I am up and at 'em this morning, thanks to my little guy who must have missed me, and I have had moments alone...thus, complete thoughts.
We were able to go to dinner with a lot of good friends last night, and although were invited to continue our evening at a friends' house, were unable to attend thanks to calving.
For a minute or two as our invitation was declined, I started to feel sorry for myself.
Why can't we go?
Why can't we just stop by for a minute?
Would our friends quit inviting us because we are so weather/calf/the way the wind blows dependent on our social invitations?
However, on the way home, Joe and I stopped at the calving barn to do his evening check. He asked if I wanted to step into the barn and see what it was like. Considering my footwear, and the fact that it was cold, I started to say no, but stopped myself.
Why shouldn't I go in?
Who cares if my fancy "town" shoes get a little mud and/or poop on them?
Why shouldn't I be interested in Joe's livelihood (don't I want him to be interested in mine...as mundane as it may seem at times?)?
So, taking careful steps, I waded through snow, straw, and something else into the calving barn.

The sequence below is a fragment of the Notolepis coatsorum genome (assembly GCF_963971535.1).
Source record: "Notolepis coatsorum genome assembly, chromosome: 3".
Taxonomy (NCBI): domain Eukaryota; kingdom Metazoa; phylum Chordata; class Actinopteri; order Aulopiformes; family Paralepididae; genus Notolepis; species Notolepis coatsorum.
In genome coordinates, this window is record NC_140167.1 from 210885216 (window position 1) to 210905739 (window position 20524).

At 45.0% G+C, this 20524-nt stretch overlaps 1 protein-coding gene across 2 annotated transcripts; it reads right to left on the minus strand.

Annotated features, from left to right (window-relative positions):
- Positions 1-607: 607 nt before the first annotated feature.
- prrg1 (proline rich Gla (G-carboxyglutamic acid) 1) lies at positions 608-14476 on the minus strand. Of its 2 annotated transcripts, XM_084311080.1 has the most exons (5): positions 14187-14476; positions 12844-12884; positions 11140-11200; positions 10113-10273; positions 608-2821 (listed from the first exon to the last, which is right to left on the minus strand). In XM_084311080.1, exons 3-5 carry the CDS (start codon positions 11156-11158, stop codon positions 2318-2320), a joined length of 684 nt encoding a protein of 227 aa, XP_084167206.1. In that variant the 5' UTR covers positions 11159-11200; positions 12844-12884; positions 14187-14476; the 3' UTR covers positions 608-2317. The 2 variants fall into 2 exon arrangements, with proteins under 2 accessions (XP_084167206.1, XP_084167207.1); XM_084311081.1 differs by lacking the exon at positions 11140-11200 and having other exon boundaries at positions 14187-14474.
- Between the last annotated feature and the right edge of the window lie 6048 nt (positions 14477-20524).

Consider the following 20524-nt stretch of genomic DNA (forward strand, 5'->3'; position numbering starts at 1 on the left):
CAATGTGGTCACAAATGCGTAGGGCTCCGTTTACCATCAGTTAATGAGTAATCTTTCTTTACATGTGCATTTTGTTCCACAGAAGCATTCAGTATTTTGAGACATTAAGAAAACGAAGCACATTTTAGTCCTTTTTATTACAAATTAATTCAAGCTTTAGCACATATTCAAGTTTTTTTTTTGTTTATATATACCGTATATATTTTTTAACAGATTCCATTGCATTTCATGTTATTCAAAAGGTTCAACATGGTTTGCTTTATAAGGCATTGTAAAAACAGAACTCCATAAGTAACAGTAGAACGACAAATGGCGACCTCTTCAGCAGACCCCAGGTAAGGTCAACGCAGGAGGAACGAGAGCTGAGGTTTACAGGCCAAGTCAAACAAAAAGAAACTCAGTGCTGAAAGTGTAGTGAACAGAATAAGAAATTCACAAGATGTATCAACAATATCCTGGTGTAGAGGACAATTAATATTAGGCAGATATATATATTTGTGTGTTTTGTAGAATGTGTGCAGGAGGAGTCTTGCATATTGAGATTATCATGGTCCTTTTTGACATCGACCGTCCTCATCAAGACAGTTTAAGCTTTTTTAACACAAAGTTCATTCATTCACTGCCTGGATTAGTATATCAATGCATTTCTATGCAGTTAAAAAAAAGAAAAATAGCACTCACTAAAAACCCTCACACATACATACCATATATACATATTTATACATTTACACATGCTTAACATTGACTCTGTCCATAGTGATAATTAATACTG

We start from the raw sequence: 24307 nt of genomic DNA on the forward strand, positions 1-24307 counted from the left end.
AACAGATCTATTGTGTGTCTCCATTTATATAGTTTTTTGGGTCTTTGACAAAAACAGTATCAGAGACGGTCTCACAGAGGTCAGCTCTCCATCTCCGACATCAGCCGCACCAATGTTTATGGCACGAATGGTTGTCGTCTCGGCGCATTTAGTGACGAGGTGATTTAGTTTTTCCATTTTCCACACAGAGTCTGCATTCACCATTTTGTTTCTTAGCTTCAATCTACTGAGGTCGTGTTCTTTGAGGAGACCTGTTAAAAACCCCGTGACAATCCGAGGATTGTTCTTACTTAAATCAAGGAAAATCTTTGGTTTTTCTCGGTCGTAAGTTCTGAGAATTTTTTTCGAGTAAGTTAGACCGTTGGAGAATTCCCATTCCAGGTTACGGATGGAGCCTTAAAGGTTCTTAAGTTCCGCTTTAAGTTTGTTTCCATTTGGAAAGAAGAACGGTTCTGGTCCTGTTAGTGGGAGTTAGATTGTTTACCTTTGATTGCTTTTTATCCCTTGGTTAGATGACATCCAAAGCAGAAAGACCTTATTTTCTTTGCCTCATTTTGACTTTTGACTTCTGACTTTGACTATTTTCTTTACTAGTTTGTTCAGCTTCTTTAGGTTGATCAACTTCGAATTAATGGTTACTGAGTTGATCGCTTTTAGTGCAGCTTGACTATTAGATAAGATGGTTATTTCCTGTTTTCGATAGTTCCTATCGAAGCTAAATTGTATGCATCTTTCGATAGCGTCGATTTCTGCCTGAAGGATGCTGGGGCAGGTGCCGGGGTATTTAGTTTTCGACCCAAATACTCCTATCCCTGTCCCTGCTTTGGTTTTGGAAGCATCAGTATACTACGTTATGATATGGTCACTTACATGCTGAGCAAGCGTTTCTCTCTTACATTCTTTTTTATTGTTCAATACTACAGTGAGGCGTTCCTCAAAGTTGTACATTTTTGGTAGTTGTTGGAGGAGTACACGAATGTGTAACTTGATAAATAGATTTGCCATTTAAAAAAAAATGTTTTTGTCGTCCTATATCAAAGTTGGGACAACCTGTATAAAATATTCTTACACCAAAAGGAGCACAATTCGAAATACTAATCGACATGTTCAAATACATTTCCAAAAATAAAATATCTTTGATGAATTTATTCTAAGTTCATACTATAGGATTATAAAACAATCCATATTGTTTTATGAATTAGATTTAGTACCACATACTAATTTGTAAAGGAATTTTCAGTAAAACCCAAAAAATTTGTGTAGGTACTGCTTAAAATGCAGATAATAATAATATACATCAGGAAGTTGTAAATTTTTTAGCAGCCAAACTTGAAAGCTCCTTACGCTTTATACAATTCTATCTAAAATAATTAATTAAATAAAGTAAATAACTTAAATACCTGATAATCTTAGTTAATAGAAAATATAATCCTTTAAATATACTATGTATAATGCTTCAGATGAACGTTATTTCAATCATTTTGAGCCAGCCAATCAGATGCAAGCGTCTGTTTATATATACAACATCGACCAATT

What happened next was cathartic.
My snarliness of the quick ending of our evening subsided. The barn was so quiet, softly lit, smelling sweet like fresh straw, and the mama cows were all huddled together, as if they were seeking support from other mothers during the end of their pregnancies.
Joe quietly opened gates, counting the herd, making note of tail position and other things, making these sounds to soothe the anxious girls.
It was so serene, I can see why he doesn't mind checking all the time. As I looked up at the roof of the barn, I imagined the scene in the movie Witness when the Amish were putting together the barn. Each beam was perfectly cut, positioned, and designed for the correct acoustics, light, and warmth for prime animal husbandry conditions. I am embarrassed to say that in the almost five years we have been farming, I have never been in that barn, but now that I know what it's like, I might need to step in once in a while when I need a moment.
So, what could have turned out to be another time when I was frustrated to be a farmer's wife, I'm not. I just need to find conditions where I can feel so content. I need to remember that this is Joe's job. He's not checking the conditions for fishing or hunting or golfing. He's checking our assets, making sure they're content.
Don't we all need to check our assets for contentment?
Shouldn't we all have a place where it's quiet, calm and smelling faintly of cow poop?
Well, maybe not, but I might start surrounding myself in straw and old beams...then I will remember that feeling of contentment on those not-so-content days!